Top Ten Tuesday: Fall TBR list

Top 10 TuesdayIt’s time for another seasonal TBR list for Top Ten Tuesday! A lot of my favorite authors tend to come out with new books in the fall, so this list was an easy one for me to compile. Here are 10 books I’m excited to read this fall, in no particular order:

1. Deanna Raybourn, A Curious Beginning — I really liked the first few Lady Julia Grey mysteries, and I keep meaning to read more by Deanna Raybourn, but for some reason I haven’t yet. A Curious Beginning is the first book in a new mystery series, so I’m excited to see how it will compare.

2. Rainbow Rowell, Carry On — I adore Rainbow Rowell’s books, but I’m not wholeheartedly excited about this one for several reasons (which I’ll probably detail when I review the book). Nevertheless, I definitely still want to read it, and I’ve put it on hold at the library, so hopefully I’ll be able to form an opinion soon!

3. Zen Cho, Sorcerer to the Crown — Any book that combines Regency England and magic is going to pique my interest, and this one has been compared to Georgette Heyer and comes highly recommended by Jenny. So obviously I had to buy the hardcover, and I can’t wait to read it!

4. Amy Stewart, Girl Waits with Gun — I was lucky enough to win an ARC of this book through LibraryThing. All I really know is that it’s based on a true story about kickass women in the Old West, but that’s definitely enough to convince me to read it!

5. Leigh Bardugo, Six of Crows — I gave into the hype about this book and pre-ordered it before I’d even read anything by Leigh Bardugo! Now I’ve read the Grisha trilogy and enjoyed it overall, although I do have a few quibbles with it (reviews will be coming one of these days, I hope!). But I’m still very excited about Six of Crows — I love a good heist story!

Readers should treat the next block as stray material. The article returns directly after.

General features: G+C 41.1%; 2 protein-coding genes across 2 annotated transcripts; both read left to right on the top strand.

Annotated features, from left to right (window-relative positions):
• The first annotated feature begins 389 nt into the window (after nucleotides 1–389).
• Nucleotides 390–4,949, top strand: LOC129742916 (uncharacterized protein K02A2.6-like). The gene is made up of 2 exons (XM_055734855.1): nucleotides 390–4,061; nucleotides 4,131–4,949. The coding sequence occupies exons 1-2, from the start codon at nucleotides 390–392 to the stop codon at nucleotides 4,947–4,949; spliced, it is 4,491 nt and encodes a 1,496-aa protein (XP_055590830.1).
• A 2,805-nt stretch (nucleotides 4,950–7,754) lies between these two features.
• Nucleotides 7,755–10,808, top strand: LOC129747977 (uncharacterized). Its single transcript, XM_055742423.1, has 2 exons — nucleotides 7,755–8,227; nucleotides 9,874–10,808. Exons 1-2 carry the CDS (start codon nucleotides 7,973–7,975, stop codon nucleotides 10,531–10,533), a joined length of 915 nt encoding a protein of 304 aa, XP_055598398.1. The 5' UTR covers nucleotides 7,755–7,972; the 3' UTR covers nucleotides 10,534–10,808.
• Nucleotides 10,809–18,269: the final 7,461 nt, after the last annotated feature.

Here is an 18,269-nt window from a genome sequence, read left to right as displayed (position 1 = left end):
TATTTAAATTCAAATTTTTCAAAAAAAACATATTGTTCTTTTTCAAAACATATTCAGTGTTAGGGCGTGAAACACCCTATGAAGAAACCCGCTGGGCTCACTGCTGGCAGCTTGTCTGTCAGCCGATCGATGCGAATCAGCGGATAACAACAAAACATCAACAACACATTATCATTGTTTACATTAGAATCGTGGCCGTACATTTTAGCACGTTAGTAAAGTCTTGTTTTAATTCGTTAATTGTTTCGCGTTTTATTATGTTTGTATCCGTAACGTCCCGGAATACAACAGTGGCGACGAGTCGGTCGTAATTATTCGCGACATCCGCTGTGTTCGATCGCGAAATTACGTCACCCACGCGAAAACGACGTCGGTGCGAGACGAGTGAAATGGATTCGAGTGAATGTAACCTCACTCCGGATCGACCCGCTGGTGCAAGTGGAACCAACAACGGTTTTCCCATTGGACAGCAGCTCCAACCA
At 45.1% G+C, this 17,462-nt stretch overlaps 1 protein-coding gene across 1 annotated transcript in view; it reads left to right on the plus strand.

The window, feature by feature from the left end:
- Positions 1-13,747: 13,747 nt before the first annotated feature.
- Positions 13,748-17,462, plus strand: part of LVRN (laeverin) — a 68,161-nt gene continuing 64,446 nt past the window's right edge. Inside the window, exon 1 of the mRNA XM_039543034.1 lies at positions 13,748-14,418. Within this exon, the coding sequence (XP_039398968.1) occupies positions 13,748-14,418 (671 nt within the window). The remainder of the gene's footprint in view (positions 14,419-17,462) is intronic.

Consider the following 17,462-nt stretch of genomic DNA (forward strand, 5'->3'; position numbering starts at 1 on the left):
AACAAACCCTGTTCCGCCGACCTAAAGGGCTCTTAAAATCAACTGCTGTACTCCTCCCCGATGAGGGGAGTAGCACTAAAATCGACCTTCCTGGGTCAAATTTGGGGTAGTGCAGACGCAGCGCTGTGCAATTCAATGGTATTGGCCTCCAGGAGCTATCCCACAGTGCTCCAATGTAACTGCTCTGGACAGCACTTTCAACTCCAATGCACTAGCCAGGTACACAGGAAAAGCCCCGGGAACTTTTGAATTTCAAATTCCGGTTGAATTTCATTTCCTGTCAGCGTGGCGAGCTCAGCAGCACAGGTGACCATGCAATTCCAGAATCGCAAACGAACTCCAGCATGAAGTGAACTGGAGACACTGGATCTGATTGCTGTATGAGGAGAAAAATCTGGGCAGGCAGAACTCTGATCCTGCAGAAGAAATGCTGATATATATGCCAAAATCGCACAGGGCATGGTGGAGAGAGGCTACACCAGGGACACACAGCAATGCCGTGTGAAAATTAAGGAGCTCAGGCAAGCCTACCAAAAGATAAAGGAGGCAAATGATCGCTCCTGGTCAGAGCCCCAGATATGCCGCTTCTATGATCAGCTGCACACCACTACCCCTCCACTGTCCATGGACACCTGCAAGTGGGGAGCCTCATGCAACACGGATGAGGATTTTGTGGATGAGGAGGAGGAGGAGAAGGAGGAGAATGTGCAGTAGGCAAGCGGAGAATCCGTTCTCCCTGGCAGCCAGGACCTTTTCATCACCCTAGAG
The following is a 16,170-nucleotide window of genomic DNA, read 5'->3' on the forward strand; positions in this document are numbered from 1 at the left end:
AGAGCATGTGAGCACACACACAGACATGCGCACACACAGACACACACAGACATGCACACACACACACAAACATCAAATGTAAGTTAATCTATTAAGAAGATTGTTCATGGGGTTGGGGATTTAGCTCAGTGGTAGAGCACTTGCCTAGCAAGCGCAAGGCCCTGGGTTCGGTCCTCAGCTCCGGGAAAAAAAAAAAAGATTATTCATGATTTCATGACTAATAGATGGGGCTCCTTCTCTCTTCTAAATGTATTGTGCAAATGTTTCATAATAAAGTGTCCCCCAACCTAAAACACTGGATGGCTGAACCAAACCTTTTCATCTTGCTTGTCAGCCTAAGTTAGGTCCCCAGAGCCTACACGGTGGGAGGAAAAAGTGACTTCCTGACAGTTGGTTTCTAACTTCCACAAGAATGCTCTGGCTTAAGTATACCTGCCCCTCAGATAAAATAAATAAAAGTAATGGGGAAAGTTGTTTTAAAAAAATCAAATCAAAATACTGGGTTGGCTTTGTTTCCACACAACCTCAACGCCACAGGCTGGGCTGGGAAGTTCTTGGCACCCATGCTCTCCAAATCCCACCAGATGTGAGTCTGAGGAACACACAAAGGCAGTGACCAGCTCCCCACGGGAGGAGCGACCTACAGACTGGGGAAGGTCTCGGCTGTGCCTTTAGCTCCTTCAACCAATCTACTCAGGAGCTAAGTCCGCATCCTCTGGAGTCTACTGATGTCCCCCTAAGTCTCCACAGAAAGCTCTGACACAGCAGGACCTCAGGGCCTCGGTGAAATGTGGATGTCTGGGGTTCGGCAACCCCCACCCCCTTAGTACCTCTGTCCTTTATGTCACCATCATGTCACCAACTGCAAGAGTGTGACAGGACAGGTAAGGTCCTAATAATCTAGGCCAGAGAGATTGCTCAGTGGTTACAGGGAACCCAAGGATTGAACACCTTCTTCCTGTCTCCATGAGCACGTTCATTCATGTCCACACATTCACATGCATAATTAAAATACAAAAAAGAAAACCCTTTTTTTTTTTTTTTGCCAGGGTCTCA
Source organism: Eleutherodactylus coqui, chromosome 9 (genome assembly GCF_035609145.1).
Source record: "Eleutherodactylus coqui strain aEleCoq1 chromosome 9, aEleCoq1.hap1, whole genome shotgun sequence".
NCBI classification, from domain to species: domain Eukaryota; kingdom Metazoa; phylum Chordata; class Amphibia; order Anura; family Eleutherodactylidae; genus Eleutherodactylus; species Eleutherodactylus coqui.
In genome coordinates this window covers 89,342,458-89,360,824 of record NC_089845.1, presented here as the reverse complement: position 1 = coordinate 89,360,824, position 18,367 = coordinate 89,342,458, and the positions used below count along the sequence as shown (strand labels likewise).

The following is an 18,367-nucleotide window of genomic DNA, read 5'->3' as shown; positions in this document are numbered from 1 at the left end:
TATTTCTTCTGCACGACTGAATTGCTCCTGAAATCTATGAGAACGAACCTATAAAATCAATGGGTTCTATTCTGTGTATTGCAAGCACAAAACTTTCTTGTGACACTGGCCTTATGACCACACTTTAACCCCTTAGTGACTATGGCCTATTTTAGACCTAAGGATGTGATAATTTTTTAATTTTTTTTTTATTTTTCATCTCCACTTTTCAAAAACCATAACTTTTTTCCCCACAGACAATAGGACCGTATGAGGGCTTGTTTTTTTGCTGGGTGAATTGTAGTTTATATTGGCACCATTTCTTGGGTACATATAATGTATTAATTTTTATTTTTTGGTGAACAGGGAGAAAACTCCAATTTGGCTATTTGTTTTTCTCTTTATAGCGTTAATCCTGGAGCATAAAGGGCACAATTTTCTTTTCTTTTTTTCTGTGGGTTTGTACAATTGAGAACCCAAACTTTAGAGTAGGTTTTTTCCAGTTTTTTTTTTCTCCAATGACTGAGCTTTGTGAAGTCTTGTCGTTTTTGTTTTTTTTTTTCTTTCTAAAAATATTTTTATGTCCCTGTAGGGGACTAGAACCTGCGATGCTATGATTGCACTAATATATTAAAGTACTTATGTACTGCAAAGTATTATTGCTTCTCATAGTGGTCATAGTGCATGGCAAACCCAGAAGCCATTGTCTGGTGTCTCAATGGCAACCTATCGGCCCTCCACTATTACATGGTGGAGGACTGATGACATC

6. Kate Beaton, Step Aside, Pops — Oh, how I love Kate Beaton and her smart, silly comics! I already have her first collection, Hark! A Vagrant, and I can’t wait to snatch this one up as well!

7. Seanan McGuire, A Red-Rose Chain — I’ve been invested in this series about since book one, and the most recent installment, The Winter Long, was a huge game-changer for Toby Daye and her allies. I can’t wait to see what happens next!

8. William Ritter, Beastly Bones — I loved Jackaby, so naturally I’m excited to see what will happen in the sequel! Abigail Rook is a wonderful narrator and heroine, and I definitely want to learn more about the mysterious R.F. Jackaby.

9. Charles Finch, Home by Nightfall — This is the latest installment in yet another series I love, featuring Victorian gentleman-detective Charles Lenox.

10. Jane Austen, Northanger Abbey — Halloween is the perfect time to re-read Austen’s hilarious send-up of the gothic novels that were popular in her day. Plus, Mr. Tilney is adorable! :)

Library sale!

library sale fall 2015My local public library’s semi-annual sale was this past weekend, and while I wasn’t able to make multiple or prolonged visits, I did manage to acquire some shiny new-to-me books!